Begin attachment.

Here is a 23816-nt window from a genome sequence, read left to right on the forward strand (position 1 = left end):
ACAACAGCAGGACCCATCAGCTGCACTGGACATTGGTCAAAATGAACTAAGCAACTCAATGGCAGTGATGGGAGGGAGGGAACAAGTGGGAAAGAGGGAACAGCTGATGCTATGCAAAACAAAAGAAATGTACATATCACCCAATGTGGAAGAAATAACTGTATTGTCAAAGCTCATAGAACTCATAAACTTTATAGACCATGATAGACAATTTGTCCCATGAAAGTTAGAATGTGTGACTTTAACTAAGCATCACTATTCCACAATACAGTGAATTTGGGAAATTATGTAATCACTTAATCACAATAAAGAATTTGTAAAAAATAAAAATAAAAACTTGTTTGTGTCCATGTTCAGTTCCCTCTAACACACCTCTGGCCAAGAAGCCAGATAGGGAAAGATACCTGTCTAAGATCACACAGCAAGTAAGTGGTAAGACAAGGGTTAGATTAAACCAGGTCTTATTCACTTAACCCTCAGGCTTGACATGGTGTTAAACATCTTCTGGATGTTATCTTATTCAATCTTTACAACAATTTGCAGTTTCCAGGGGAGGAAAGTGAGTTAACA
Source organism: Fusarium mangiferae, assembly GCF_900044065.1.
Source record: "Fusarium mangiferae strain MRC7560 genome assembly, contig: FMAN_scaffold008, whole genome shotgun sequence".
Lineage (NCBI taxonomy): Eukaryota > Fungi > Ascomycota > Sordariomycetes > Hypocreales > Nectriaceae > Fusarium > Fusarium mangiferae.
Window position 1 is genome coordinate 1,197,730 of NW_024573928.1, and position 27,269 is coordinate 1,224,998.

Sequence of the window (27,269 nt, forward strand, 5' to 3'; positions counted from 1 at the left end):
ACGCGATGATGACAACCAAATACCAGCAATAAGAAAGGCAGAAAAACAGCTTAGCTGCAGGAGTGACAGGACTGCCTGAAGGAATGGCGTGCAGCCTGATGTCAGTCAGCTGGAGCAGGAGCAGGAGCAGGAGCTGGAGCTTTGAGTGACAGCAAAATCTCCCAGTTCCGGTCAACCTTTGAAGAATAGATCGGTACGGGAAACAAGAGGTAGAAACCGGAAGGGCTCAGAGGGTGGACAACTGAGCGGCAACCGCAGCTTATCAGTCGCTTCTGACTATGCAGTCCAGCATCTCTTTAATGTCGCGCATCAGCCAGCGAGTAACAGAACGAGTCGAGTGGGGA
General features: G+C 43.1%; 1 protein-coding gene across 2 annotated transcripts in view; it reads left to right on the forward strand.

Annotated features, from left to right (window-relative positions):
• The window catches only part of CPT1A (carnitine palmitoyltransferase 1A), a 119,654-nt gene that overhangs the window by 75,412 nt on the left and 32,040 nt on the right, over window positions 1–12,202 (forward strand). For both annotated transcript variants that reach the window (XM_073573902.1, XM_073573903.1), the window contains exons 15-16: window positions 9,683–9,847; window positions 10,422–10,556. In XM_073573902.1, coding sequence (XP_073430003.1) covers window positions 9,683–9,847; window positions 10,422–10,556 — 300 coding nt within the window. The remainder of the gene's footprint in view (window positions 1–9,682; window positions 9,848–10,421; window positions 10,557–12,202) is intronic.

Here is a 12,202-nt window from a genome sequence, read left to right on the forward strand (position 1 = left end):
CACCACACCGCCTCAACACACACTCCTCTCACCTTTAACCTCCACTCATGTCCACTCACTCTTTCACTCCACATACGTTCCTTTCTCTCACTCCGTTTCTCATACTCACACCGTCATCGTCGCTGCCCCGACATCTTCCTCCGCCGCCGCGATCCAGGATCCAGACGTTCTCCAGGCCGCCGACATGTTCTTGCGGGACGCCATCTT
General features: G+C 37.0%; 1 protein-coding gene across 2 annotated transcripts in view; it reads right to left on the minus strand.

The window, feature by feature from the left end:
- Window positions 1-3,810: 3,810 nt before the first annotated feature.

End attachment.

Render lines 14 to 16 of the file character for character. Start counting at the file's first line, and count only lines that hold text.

General features: G+C 37.0%; 1 protein-coding gene across 2 annotated transcripts in view; it reads right to left on the minus strand.

The window, feature by feature from the left end:
- Window positions 1-3,810: 3,810 nt before the first annotated feature.